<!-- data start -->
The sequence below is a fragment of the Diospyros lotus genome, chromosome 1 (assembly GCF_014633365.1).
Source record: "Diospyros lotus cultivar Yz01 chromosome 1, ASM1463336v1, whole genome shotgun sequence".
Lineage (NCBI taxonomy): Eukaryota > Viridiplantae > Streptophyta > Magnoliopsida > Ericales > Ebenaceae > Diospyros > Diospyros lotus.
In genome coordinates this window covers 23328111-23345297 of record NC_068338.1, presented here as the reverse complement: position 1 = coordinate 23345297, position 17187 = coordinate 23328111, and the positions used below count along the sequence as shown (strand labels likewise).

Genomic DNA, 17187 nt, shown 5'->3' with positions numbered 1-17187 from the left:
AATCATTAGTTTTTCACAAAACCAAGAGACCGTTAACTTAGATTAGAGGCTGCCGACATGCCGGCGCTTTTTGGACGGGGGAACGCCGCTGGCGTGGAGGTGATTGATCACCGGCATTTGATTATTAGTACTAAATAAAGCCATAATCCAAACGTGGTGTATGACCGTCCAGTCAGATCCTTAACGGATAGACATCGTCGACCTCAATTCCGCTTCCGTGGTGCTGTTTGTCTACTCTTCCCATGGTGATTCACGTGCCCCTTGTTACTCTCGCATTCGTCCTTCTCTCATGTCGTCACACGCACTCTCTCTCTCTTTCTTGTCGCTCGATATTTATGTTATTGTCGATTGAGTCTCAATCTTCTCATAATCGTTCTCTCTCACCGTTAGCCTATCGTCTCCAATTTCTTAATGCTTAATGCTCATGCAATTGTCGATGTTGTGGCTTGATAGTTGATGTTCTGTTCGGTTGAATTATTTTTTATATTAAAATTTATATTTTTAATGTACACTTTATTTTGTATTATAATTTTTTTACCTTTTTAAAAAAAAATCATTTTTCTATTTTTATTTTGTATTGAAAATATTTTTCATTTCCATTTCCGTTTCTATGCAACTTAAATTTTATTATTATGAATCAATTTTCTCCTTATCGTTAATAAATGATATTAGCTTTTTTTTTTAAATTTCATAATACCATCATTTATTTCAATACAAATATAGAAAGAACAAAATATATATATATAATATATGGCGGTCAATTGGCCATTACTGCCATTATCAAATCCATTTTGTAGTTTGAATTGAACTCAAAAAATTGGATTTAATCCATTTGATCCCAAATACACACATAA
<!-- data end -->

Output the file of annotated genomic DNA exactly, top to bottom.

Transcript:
The sequence below is a fragment of the Diospyros lotus genome, chromosome 1 (assembly GCF_014633365.1).
Source record: "Diospyros lotus cultivar Yz01 chromosome 1, ASM1463336v1, whole genome shotgun sequence".
Lineage (NCBI taxonomy): Eukaryota > Viridiplantae > Streptophyta > Magnoliopsida > Ericales > Ebenaceae > Diospyros > Diospyros lotus.
In genome coordinates this window covers 23328111-23345297 of record NC_068338.1, presented here as the reverse complement: position 1 = coordinate 23345297, position 17187 = coordinate 23328111, and the positions used below count along the sequence as shown (strand labels likewise).

Genomic DNA, 17187 nt, shown 5'->3' with positions numbered 1-17187 from the left:
AATCATTAGTTTTTCACAAAACCAAGAGACCGTTAACTTAGATTAGAGGCTGCCGACATGCCGGCGCTTTTTGGACGGGGGAACGCCGCTGGCGTGGAGGTGATTGATCACCGGCATTTGATTATTAGTACTAAATAAAGCCATAATCCAAACGTGGTGTATGACCGTCCAGTCAGATCCTTAACGGATAGACATCGTCGACCTCAATTCCGCTTCCGTGGTGCTGTTTGTCTACTCTTCCCATGGTGATTCACGTGCCCCTTGTTACTCTCGCATTCGTCCTTCTCTCATGTCGTCACACGCACTCTCTCTCTCTTTCTTGTCGCTCGATATTTATGTTATTGTCGATTGAGTCTCAATCTTCTCATAATCGTTCTCTCTCACCGTTAGCCTATCGTCTCCAATTTCTTAATGCTTAATGCTCATGCAATTGTCGATGTTGTGGCTTGATAGTTGATGTTCTGTTCGGTTGAATTATTTTTTATATTAAAATTTATATTTTTAATGTACACTTTATTTTGTATTATAATTTTTTTACCTTTTTAAAAAAAAATCATTTTTCTATTTTTATTTTGTATTGAAAATATTTTTCATTTCCATTTCCGTTTCTATGCAACTTAAATTTTATTATTATGAATCAATTTTCTCCTTATCGTTAATAAATGATATTAGCTTTTTTTTTTAAATTTCATAATACCATCATTTATTTCAATACAAATATAGAAAGAACAAAATATATATATATAATATATGGCGGTCAATTGGCCATTACTGCCATTATCAAATCCATTTTGTAGTTTGAATTGAACTCAAAAAATTGGATTTAATCCATTTGATCCCAAATACACACATAA